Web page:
It’s a mountaineering season. Nepal, being the country with Mount Everest the highest peak in the world, is abuzz with news about it. A few records have been set at always. More than 500 climbers have already set their foot on the Mt Everest peak, and five have died in the attempt, and the climbing frenzy is not decreasing.
Nepali blogosphere has a few things to say about the Everest climbing. A few bloggers are surprised on how Sherpas so easily climb and help other to reach the top yet do not get the due credit.
Nepal Sites is amazed how Sherpas make it so easy, “… there are people like Appa Sherpa, who climbs the Everest for 17th time and makes climbing the top of the world look like a piece of cake.”. And, The Radiant Star writes “Apa Sherpa had summated 17 times, Pemba Sherpa reached the top thrice within nine days this season, and there are many Sherpas who had climbed to the top more than five times.”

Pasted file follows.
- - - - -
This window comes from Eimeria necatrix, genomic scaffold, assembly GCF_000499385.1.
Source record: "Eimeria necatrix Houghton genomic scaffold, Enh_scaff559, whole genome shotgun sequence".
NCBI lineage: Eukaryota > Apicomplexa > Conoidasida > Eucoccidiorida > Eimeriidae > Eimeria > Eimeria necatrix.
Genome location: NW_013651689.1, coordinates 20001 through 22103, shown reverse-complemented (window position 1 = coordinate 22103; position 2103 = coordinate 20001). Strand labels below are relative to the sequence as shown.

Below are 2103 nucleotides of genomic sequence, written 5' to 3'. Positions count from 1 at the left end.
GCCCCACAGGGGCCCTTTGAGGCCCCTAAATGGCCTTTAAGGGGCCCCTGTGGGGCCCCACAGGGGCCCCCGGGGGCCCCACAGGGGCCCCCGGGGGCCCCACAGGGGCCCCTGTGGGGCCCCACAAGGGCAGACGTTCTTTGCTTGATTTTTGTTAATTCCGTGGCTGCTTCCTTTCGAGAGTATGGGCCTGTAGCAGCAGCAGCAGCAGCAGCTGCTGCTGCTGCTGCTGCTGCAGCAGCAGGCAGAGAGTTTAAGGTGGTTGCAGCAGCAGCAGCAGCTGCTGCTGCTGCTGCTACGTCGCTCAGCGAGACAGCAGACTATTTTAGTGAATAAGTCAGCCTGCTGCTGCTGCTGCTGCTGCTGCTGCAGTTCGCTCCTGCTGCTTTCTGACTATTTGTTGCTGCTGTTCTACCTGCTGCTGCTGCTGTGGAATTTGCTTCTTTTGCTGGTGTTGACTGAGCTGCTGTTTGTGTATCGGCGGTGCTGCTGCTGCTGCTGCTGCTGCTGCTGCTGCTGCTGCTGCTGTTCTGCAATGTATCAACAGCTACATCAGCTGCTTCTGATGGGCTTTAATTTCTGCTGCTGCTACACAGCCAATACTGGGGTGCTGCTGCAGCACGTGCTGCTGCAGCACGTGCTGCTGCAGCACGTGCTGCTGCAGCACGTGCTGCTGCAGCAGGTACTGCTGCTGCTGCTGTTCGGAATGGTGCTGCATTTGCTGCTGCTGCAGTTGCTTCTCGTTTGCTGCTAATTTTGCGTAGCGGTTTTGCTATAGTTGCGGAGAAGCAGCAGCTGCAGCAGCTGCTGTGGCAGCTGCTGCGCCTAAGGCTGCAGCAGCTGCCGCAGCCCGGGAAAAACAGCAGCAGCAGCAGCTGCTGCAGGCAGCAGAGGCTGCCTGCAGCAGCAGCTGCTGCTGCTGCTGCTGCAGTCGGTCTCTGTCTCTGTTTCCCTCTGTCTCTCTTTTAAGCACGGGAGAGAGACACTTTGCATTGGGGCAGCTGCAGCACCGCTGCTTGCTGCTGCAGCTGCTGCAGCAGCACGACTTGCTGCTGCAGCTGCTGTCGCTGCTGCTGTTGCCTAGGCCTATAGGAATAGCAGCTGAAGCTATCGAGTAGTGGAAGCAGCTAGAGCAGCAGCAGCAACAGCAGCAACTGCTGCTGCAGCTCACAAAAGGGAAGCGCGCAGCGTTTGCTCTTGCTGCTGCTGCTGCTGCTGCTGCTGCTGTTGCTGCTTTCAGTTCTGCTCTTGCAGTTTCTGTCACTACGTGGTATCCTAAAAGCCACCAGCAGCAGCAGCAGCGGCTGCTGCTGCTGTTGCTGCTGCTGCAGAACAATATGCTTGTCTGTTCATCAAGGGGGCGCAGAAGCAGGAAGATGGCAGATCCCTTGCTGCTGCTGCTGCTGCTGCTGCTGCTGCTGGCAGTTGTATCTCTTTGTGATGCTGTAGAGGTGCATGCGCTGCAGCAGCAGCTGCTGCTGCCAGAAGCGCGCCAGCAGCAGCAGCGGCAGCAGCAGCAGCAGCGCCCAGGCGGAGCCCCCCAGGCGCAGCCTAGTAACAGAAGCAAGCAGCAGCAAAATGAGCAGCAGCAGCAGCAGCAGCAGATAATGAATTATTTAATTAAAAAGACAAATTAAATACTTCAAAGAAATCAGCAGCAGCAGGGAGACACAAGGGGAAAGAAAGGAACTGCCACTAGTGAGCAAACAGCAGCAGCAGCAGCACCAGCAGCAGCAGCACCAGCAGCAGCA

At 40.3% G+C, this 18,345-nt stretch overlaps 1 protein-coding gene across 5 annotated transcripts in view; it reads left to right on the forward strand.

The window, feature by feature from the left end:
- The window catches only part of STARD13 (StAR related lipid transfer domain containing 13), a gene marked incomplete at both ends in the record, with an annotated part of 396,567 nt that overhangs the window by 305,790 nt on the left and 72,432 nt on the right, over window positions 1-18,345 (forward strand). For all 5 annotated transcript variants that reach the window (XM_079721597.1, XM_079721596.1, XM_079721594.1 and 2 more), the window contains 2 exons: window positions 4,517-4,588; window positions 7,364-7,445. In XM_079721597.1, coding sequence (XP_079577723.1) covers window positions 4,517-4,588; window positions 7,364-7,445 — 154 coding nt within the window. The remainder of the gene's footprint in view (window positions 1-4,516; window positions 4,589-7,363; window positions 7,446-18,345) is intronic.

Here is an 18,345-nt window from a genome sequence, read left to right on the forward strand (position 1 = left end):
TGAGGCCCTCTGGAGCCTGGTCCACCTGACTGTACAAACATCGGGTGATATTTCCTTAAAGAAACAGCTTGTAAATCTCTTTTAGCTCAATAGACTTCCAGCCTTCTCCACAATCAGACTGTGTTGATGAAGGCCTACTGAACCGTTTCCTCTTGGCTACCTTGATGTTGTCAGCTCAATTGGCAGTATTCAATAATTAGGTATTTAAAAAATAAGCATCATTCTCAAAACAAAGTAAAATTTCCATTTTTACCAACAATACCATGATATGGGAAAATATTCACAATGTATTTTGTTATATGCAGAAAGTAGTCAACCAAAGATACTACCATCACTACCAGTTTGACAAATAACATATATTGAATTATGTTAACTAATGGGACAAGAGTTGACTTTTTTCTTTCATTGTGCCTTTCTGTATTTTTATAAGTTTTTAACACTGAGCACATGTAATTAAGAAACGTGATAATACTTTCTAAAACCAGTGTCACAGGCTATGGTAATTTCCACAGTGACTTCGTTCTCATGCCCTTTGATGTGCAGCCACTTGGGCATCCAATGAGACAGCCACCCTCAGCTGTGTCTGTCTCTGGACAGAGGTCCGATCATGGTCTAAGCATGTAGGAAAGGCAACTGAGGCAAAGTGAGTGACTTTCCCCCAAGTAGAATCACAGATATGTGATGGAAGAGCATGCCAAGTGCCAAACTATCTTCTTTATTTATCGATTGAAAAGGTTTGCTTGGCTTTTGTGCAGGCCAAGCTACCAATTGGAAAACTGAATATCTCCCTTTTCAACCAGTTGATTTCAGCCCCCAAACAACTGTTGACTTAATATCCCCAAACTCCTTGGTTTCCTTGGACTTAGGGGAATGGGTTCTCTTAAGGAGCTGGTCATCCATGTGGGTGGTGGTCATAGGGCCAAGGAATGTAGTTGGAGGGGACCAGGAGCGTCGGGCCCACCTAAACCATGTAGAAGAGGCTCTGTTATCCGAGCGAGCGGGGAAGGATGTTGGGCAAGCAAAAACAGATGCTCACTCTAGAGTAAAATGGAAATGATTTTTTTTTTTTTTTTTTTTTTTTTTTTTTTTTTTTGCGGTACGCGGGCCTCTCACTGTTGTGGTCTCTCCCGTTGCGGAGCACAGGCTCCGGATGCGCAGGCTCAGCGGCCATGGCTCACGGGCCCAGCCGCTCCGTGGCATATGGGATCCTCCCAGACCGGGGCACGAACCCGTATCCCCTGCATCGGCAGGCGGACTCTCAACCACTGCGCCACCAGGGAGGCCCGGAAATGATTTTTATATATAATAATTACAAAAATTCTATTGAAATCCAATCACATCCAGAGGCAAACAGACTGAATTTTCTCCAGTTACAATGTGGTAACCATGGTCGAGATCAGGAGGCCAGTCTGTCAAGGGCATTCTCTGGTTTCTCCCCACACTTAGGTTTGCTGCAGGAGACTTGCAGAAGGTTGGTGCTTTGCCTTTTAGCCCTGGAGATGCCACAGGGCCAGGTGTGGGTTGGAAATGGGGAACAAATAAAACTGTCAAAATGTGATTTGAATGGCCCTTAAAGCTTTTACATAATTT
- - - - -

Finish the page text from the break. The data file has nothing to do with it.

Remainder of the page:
Yet both blogs believe the Nepalis are lagging behind when it comes to taking credit. The Radiant Star believes its unfair:
Yet, Sherpas do not get credit they deserve.
In almost every films made, Sherpas are almost absent once they mountaineers leaves the base-camp. In every documentary, the role of Sherpa is to cook food and carry loads.
Nepal Sites wonders why there are not films and books from Nepali summiteers:
I was also wondering at the same time that stories and heroic of climbing Everest are portrayed so beautifully by the foreign climbers. While Nepalese have climbed the peak more than anyone else, they don't seem to tell their stories. And even the journalists don't seem to bother telling their stories.
Look & Gaze talks about an expedition to be led by the Snow Leopard – 60-year-old Ang Rita Sherpa which aims to hoist the flags of eight political parties of Nepal atop Mt Everest. It says the Democratic Everest Expedition is important event of Nepal:
The snowmen's humble expedition, though it appears like a postmodernist game of littering the highest mountain with festoons, is at heart a symbolic journey of a ‘New’ democratic Nepal. The snowmen's excitement is a very meaningful historical phenomenon. To rush up to the summit with flags by these snowmen is to deconstruct the grand Everest narration, the grande récit used by both the British Empire and the Nepali feudal history. This “Democratic Everest Expedition” will give a new meaning to the history.
And, Real News Stories from Nepal has an entry about an expedition to clean up Mt Everest.